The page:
On Feb. 17, our virtual networking session will cover new employee onboarding and retention best practices
Staffing, supply chain issues and workplace changes are the challenges facing FMs
Properly maintaining boilers can provide multiple benefits for maintenance and engineering managers, including improved safety and reliability and the curtailed use of energy and water. As the costs for these utilities continue to rise for institutional and commercial facilities, the benefits of a preventive maintenance (PM) program targeting boilers will increase.
To deliver these benefits related to fire-tube and water-tube boilers, managers need to implement the essential steps of a boiler PM program. The focus here will be on fuel-fired steam systems because they are the most challenging boiler systems to maintain and run efficiently. Managers with hot-water systems can choose to adapt many of these techniques, scaling-down these suggestions to meet individual facility needs.
PM programs come with a price, so managers need to determine if the benefits outweigh the costs. The answer depends on facility needs. Most managers would agree that preventing failures decreases downtime, but other advantages also exist, including:
These benefits seem reasonable, so the question becomes, when should a manager implement a PM strategy? Generally, such a program provides the most benefit when the failure rate for system components increases and the overall cost of the program is less than the cost of a corrective reaction. Corrective costs can be difficult to quantify because they include intangible costs, such as lawsuits over the failure of life-safety or mission-critical items, and the loss of goodwill.
The graph on this page shows the cost curves for preventive and corrective maintenance. Notice that as time increases, the costs of a PM program drop exponentially. Similarly, but in reverse, the costs of a corrective maintenance program accelerate with time. Adding these two curves reveals a minimum cost point that indicates the optimum replacement age. But to understand these costs, managers first must understand the boiler system and the maintenance issues that surround its components.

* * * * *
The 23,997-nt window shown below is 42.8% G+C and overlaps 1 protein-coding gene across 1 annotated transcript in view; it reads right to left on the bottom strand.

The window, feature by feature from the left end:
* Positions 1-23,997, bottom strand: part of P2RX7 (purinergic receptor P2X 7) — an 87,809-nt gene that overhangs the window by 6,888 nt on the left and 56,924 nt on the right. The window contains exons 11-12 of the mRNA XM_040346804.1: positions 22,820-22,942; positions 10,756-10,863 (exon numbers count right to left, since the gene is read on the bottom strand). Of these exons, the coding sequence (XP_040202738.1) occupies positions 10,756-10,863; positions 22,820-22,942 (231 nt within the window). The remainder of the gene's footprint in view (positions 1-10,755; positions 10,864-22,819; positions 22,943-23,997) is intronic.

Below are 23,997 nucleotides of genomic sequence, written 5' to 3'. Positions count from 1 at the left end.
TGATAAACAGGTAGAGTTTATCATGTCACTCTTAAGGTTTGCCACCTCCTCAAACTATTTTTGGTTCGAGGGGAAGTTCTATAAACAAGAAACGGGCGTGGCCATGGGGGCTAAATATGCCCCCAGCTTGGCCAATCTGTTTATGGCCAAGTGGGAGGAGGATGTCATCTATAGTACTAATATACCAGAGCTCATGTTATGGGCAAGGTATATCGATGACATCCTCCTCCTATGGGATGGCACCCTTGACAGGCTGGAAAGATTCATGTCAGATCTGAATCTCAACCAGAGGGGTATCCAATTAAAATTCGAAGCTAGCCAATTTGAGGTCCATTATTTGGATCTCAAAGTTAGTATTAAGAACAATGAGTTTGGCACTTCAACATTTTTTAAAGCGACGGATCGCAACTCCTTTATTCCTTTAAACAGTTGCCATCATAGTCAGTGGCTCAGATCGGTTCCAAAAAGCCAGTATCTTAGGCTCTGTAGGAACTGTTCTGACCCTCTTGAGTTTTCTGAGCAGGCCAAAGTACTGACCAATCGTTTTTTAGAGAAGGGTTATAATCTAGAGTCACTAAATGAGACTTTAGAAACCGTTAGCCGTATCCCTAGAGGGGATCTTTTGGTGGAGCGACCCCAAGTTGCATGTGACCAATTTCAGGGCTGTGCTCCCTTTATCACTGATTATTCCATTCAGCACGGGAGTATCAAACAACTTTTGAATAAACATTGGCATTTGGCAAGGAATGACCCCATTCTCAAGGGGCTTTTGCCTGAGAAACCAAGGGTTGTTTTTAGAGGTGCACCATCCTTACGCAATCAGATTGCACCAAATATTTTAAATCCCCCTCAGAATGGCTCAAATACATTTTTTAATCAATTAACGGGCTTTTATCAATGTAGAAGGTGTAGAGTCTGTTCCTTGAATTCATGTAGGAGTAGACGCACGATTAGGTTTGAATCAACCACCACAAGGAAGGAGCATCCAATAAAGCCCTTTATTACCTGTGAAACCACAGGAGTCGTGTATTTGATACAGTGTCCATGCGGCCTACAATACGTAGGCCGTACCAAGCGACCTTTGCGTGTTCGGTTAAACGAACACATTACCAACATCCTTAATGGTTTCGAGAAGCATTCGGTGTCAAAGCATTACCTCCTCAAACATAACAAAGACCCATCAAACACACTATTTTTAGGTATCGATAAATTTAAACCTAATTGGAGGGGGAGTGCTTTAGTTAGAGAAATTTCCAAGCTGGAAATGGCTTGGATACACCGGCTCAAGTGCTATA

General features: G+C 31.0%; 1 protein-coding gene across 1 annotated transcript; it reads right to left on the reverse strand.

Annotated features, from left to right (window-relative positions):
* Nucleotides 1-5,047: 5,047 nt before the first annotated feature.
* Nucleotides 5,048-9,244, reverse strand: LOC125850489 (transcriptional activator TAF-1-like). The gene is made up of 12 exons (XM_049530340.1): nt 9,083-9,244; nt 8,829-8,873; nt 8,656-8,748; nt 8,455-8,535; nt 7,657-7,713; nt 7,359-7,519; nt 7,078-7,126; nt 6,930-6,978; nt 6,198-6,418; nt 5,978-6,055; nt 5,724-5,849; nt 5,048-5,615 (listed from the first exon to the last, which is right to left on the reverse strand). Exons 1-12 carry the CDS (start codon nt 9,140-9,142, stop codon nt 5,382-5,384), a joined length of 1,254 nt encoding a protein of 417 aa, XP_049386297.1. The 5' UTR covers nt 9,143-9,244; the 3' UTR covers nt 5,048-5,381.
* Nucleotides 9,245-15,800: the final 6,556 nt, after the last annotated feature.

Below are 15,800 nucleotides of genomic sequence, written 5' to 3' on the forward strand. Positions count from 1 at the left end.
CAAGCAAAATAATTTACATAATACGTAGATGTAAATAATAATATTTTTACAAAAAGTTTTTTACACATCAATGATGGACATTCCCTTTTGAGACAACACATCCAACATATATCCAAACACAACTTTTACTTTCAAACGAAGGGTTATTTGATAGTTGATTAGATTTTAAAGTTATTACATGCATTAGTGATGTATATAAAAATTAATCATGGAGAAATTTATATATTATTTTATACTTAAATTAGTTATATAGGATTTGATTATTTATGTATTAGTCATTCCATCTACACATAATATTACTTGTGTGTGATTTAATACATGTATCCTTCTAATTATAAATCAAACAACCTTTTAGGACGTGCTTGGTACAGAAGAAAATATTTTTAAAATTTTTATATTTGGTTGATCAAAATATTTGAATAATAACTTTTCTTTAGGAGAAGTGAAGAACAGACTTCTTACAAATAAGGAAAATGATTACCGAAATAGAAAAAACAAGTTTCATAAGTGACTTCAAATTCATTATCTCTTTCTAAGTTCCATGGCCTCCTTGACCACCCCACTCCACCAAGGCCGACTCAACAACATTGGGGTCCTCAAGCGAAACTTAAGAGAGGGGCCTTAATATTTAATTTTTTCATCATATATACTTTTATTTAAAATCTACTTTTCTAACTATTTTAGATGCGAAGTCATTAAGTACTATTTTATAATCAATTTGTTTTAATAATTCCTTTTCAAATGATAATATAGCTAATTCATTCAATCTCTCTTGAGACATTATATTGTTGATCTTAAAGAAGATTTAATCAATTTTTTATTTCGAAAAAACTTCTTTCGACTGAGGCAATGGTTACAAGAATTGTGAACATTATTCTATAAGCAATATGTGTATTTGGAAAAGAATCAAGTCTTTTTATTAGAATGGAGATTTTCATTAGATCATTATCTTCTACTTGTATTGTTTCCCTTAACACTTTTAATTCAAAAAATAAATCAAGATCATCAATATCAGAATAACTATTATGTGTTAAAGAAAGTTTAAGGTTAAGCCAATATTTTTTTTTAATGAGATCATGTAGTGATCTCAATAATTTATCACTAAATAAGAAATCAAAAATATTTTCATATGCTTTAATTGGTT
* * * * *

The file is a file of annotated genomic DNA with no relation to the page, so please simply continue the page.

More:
Fire-tube and water-tube are the two most common types of fuel-fired boiler systems. Fire-tube boilers circulate hot gases through tubing submerged in water. Water-tube boilers allow hot gases to flow over water-filled tubes. Both technologies can produce steam, and both have about the same footprint for a given boiler horsepower.
The similarities generally end there. Fire-tube boilers range from 20 boiler horsepower (bhp) to 2,000 bhp, with pressures approaching 250 pounds per square inch for saturated steam. Conversely, water-tube boilers range from small residential units to utility-scale models. Because their small tubes are designed to better withstand pressure, system pressures can be 15-3,500 psi.
Each boiler part is susceptible to different types of maintenance issues, and testing methods vary. These issues, and the maintenance techniques designed to avoid them, are described in the U.S. Department of Energy's Operations & Maintenance Best Practices for Boilers, with the addition of several other recommendations. Many of these checks are done every one-four years by contracted professionals who specialize in boiler PM.